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IBM is planning to upgrade executive remuneration packages to compensate for freezing their pensions.

Details of executive pension arrangements are still being worked out, said a Big Blue spokesman. One idea being discussed was a supplemental programme.

"We believe that executives should be impacted to the same degree as [other] employees," he said.

Under IRC rules, any income above $220,000 cannot be counted in contributions to an individual's pension, said Brian Foley, managing director of Brian Foley & Co, compensation consultants.

Without a supplemental scheme, executives may not be able to make the fullest possible contributions under IBM's new scheme.

According to a source, IBM executives are being told that a non-tax qualified excess plan would be used to ensure they could still base their pension contributions on their whole income.

An IBM spokesman said this plan did not imply that, under the new pension arrangement as it currently exists, executives would be under-compensated or able to put less of their incomes, proportionally, into their pensions than less well paid staff.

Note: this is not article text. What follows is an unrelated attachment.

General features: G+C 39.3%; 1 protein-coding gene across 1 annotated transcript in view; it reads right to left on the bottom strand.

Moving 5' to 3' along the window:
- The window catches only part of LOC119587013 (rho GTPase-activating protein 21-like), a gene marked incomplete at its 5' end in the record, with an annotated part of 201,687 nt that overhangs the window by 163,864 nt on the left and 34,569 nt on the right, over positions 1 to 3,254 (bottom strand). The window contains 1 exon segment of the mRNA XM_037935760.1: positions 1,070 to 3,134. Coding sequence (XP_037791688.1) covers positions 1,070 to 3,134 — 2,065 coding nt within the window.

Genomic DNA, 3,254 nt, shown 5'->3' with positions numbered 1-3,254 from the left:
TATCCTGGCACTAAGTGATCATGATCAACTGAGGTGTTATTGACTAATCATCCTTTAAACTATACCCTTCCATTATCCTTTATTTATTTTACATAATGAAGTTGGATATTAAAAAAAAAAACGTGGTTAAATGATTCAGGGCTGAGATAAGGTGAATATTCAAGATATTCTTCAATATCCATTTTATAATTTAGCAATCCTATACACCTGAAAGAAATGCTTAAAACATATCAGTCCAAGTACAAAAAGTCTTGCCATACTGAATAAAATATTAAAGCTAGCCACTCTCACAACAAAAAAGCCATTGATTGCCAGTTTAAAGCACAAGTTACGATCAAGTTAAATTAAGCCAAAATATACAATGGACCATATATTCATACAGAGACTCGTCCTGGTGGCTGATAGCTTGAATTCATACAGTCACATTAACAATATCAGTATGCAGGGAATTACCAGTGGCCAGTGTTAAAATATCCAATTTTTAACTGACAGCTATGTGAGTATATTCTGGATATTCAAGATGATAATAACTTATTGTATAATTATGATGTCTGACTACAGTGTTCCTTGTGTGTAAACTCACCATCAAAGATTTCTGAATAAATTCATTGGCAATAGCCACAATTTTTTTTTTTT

Expressed as the sort of conundrum that is often necessary in order to have a conversation with a PR representative, IBM also denied the plan implied that executives' current arrangement had an absence of the supplemental arrangement they are now considering.

"No, it just means you are looking at the situation. It doesn't mean one thing or the other," he said.

In another twist of language, IBM is keen to point out that "80 per cent of employees would have an economic neutral effect" from the replacement of their company pension with the 401(K) scheme in two years time.

At face value, that says everyone is as well-off under a 401(k) as they would be under a company pension scheme. So what's all the fuss about?

What IBM actually means is that it will be making the same contributions to the 401(K) scheme as to company pension arrangements for most employees. What IBM does not mean is that employees will have an "economic neutral effect" at retirement. That's the whole point of the scheme.

However, observers have remarked on the generosity of IBM's intended 401(K) contributions, as have a number of Register readers. ®

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